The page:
Despite the apology and the voucher from Sainsbury's, Ms Clarke has said she will be transferring her custom to a nearby branch of the rival supermarket Waitrose.


More on This Story

Related Stories

The BBC is not responsible for the content of external Internet sites


This entry is now closed for comments

Jump to comments pagination
  • rate this

    Comment number 920.

    I do not know where to start on this subject of etiquette. It seems that in every strand of society whether it is work home shopping socialising whatever manners has gone out the window. From mobile phone calls to watching television when you have invited guests to ignoring senior citizens society has lost the plot. Perhaps it is because our society is less Godlike than in previous centuries.

  • rate this

    Comment number 919.

    Its how you do it - you can be rude, and ignore and slow down the checkout person and queue, or you can be relatively polite, while still dealing with the phone. The problem is some people don't get that the checkout has priority.

    Along the same lines - its super annoying at hotels if you are checking in, the hotel phone goes, and you have to wait for them to deal with the call. Unacceptable.

  • rate this

    Comment number 918.

    The use of Mobile phones has now become the most irritating activity within society. People walking up and down stairs, using escalators whilst texting or phoning people. People standing at shopping check outs or interrupting discussions because they wish to use their mobile is most annoying and ignorant. Ban phones from the workplace, ban phones from trains, ban mobile phones!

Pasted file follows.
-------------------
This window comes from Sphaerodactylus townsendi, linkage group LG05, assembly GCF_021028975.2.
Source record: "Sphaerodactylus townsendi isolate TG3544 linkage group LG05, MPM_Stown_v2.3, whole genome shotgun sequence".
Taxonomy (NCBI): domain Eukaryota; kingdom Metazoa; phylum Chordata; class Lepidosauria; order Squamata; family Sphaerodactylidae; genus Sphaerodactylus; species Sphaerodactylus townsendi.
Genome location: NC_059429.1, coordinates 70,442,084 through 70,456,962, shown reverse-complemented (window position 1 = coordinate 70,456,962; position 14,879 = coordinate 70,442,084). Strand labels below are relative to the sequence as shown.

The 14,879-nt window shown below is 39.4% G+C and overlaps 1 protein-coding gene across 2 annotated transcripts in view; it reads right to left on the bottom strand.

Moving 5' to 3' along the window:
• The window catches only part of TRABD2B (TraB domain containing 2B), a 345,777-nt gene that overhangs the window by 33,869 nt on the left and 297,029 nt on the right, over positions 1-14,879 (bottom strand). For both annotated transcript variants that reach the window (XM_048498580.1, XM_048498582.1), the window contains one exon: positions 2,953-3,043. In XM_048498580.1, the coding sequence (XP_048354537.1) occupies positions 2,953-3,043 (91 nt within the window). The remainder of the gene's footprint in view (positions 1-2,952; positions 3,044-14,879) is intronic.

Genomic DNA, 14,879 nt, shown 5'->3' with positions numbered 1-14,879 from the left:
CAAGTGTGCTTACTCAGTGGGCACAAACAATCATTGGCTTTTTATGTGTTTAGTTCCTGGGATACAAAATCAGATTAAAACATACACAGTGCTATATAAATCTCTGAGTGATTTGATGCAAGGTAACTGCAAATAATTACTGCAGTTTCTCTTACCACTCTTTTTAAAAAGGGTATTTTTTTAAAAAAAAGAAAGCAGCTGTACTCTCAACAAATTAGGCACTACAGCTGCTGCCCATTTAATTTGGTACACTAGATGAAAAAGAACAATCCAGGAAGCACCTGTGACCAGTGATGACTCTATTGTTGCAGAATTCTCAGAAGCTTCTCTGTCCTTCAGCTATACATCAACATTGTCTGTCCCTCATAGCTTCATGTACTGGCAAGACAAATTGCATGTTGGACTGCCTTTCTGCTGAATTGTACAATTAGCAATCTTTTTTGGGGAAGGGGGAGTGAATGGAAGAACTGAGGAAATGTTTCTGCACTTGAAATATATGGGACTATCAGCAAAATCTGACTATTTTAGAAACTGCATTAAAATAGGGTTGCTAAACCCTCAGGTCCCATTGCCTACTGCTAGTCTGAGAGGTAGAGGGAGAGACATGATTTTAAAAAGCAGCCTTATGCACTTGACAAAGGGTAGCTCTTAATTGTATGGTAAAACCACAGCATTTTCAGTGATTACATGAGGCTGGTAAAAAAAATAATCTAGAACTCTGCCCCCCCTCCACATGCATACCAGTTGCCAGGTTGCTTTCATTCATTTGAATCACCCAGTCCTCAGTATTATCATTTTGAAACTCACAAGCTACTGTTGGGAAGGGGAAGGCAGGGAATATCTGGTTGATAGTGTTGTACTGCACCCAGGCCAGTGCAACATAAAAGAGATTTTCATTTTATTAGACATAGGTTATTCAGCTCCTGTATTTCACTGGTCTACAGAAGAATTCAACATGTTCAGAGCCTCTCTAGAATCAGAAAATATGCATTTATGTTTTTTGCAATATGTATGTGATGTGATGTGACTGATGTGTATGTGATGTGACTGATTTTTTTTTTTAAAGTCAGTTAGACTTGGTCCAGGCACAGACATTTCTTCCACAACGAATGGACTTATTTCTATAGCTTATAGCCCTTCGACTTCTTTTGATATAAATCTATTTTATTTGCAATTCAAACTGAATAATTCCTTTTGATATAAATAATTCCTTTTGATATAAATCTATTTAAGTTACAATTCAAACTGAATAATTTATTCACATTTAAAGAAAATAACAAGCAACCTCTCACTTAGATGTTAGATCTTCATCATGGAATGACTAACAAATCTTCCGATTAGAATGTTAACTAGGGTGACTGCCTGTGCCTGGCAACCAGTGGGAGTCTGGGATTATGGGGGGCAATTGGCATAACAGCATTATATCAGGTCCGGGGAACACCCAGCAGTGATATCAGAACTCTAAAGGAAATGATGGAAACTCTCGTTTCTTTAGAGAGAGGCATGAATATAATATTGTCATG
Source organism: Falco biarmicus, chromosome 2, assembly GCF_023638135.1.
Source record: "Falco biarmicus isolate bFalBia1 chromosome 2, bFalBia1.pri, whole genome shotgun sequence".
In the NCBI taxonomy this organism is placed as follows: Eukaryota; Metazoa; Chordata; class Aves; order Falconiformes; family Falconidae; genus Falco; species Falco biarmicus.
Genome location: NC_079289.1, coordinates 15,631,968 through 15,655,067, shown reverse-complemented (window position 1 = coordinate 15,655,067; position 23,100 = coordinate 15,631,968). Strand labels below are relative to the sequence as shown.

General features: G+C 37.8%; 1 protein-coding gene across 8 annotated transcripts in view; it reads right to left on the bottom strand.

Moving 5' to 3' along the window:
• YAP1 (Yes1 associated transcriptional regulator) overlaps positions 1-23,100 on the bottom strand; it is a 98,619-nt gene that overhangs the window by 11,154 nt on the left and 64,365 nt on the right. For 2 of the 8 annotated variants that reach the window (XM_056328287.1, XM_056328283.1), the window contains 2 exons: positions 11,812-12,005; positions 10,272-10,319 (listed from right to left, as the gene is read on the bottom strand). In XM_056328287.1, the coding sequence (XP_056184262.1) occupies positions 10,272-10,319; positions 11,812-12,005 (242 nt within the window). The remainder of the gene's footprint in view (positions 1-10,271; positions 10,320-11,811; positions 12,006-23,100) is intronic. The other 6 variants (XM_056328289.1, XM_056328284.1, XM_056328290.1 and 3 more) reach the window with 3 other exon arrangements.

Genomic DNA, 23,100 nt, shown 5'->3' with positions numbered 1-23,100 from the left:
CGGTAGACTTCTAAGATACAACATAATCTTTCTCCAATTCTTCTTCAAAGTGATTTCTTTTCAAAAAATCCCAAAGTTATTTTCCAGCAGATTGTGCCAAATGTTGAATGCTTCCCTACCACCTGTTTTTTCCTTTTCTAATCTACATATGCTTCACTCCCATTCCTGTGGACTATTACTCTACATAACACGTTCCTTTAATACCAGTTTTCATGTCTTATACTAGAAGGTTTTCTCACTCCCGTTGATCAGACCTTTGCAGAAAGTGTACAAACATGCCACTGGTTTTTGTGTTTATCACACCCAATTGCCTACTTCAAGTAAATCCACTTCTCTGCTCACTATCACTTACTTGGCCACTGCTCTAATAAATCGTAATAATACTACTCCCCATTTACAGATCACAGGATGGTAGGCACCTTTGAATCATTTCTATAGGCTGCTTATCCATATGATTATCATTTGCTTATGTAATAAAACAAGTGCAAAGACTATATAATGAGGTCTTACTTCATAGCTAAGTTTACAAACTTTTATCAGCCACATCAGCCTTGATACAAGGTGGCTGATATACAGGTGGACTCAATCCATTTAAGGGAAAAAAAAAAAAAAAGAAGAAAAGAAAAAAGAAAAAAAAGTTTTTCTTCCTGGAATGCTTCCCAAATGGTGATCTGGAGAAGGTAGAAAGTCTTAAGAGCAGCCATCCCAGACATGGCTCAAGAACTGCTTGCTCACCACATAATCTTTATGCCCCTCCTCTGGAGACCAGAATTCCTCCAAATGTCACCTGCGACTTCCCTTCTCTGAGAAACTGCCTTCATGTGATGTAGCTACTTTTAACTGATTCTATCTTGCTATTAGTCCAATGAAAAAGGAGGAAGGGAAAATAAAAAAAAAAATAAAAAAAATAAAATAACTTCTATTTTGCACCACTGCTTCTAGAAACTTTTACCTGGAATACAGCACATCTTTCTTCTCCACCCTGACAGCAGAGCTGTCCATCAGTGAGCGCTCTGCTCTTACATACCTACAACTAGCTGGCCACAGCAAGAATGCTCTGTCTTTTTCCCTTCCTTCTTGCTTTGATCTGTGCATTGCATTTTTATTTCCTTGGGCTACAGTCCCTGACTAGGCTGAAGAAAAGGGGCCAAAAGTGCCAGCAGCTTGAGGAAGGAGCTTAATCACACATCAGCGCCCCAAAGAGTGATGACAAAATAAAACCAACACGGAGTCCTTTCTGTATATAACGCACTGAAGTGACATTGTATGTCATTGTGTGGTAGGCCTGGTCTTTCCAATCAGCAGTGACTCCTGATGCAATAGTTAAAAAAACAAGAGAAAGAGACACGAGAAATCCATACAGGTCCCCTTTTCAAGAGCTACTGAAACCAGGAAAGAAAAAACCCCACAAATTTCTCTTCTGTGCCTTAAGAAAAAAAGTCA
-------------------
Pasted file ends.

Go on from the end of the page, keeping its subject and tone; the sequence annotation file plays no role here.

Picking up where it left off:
• rate this

    Comment number 917.

    Give it a few years and the issue of talking on your mobile while paying for your goods will no longer be an issue because self service checkouts will be replacing staff!

  • rate this

    Comment number 916.

    hoad789 I wonder how long your business is going to last with your attitude. I wouldn't wish to deal with you if the service or goods you were offering were free of charge. I pity your poor staff, I hope they get a new job soon with an employer who no longer lives in the 19th century!

  • Comment number 915.

    This comment was removed because the moderators found it broke the house rules. Explain.

  • rate this

    Comment number 914.

    David Holder With your attitude to the lowly paid checkout staff its a wonder you haven't been assaulted. What an obnoxious self important person you are. I doubt a lot of people would not put up with your company for more than a minute!

  • rate this

    Comment number 913.